It’s amazing how Tolkien gets into so much detail in his books!

    1. I was sorry to part with Lord Reesh, but his time had come. He really was my best villain–although Ysbott the Snake is meaner.

    2. One of the reasons why I like villains is that I can look forward to their demise or defeat. The good guys always come on top!
      What does Lord Reesh look like? I’d like to know!
      Or, who looks like Lord Reesh?

    3. To me, Lord Reesh looks like Claude Rains when he played Herod in “The Greatest Story Ever Told.”
      This is a technique I use all the time: imagining my characters as played by actors in a movie. Sometimes it really helps a character to come to life for me.

    4. I just checked it out and I agree with you! I think I saw one of those pictures of Claude Rains as Herod before on one of your blog posts, and honestly, at that time, I thought he was a doll!

  4. Tolkien fueled my love for fantasy as well, Lee. It was sparked with Lewis when I was young, but the amazing complexity and depth of Tolkien’s books helped me see fantasy as a genre that could go well beyond children’s stories. It lended itself to layers of meaning, and had the potential to not just entertain, but be excellent literature, blending unbridled imagination with existing mythology to create something completely unique.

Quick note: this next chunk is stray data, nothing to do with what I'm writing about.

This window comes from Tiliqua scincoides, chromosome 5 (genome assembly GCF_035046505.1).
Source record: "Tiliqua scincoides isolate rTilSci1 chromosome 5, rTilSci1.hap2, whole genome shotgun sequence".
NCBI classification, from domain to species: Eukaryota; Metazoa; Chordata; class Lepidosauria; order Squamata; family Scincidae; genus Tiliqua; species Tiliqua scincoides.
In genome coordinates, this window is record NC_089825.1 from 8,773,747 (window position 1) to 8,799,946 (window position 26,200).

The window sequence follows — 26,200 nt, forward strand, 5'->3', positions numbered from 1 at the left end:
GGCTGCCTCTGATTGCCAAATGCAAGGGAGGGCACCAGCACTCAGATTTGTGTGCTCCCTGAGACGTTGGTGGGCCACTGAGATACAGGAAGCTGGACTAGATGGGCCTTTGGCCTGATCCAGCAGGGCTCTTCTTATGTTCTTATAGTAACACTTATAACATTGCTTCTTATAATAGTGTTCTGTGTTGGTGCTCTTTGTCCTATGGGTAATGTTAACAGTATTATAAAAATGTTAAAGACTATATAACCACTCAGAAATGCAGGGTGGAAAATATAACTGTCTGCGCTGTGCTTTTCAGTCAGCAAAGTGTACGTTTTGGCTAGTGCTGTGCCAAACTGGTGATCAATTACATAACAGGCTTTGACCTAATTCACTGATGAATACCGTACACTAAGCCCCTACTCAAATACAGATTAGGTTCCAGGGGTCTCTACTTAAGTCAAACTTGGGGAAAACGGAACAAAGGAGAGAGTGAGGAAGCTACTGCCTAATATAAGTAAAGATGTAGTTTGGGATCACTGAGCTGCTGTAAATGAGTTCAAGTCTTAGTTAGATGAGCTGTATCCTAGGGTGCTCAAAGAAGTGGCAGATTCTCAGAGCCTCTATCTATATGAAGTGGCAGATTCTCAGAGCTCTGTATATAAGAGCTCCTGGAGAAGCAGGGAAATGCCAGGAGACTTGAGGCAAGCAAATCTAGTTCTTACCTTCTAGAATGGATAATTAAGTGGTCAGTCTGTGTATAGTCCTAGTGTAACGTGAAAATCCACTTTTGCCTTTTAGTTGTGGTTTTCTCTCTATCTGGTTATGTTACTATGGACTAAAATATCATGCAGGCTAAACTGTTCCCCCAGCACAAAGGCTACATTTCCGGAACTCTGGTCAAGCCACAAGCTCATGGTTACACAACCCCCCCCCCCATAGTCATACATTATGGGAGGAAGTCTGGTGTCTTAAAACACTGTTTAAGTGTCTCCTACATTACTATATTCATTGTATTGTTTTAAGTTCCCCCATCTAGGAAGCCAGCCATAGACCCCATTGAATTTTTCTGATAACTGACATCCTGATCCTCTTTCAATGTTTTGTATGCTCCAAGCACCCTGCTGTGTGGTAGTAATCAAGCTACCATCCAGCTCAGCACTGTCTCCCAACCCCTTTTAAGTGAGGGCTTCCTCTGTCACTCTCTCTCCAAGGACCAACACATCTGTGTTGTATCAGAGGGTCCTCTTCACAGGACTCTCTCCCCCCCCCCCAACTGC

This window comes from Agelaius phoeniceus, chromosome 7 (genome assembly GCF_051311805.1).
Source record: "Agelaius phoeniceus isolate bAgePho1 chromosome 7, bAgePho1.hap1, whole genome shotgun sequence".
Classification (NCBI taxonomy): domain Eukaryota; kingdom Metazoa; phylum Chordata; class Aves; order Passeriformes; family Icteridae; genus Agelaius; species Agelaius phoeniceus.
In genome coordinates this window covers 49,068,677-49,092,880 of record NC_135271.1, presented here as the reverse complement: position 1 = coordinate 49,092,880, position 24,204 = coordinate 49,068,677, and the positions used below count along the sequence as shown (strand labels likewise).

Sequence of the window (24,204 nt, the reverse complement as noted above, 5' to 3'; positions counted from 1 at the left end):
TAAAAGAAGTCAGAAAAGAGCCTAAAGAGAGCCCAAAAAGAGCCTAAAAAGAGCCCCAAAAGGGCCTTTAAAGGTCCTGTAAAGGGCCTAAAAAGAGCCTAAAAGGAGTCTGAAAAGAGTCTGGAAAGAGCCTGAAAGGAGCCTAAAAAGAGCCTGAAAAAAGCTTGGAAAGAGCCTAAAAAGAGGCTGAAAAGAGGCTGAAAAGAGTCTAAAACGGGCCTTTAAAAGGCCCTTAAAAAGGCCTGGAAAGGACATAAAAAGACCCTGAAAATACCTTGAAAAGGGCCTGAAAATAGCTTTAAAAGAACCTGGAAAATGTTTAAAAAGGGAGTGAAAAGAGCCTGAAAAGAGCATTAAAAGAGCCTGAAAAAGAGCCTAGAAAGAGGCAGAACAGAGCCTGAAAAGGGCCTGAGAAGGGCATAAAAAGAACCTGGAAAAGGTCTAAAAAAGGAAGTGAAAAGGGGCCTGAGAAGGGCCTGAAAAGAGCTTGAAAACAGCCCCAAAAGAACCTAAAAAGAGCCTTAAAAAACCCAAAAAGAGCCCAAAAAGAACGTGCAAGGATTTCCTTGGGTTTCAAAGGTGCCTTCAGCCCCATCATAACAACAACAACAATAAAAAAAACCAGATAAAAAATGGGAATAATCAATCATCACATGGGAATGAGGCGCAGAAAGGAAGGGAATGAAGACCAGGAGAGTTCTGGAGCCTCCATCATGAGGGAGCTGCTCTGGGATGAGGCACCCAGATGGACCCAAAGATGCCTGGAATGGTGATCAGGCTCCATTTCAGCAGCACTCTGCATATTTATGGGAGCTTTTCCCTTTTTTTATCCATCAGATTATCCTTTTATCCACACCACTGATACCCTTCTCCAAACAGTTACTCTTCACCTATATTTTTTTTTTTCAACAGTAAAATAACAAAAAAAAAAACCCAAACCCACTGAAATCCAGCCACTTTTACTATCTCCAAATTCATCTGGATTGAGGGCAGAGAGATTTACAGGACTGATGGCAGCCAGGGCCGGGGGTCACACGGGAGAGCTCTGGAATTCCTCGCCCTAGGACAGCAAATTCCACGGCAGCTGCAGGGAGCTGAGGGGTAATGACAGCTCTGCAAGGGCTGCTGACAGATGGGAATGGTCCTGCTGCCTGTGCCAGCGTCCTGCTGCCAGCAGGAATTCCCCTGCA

I never dared to imagine I could imitate something so brilliant as Tolkien’s work, so I didn’t try–no one has managed it yet, and probably never will. But I did learn what I could from his example. Among other things, Tolkien taught me that it was possible to create whole worlds that you could fully experience in your mind. Worlds that sometimes feel more real than our own. And he taught me about creating three-dimensional characters with not just life, and breath, but soul. He showed me the epic nature of spiritual warfare, and how one evil force can use men’s sins against them to do terrible things…yet how even such depth of evil can be thwarted by the love and willing self-sacrifice of individuals.

    My writing will never measure up to Tolkien’s, but in the process of trying, I learn something each time I sit down to write. I’m sure he never realized the impact he would have on people, especially considering he only wrote these books to showcase his linguistic skills in creating the Elven language. But that just makes his legacy all the more incredible.

    1. We ought to remember that he worked on his fantasy, totally focused on it, for his whole adult life.

      If you’re wondering why it’s taken me so long to review your latest book, there are two reasons for it. I’ve been pushing myself hard to finish my current book, with several other projects piling up behind it.

      But I’m also re-reading your two earlier books, because my memory needs refreshing. I’m reading them in bed at night, which is the ideal place for it.

      Helki would love to take Elowyn under his wing and coach her in woodcraft. He sees a lot of promise in her.

    2. I know Elowyn would be honored to learn from Helki. 🙂 No worries on the review. I’m grateful that you’re taking the time to read the earlier books again first, and I know when you do get to the review it will be honest and thoughtful. Hopefully you’ll notice an improvement in the writing between the first book and the most recent one. At some point I’m going to re-edit Journey to Aviad since it has been so long. Like you, though, I’m pushing hard to get my next book written and there are only so many hours in the day!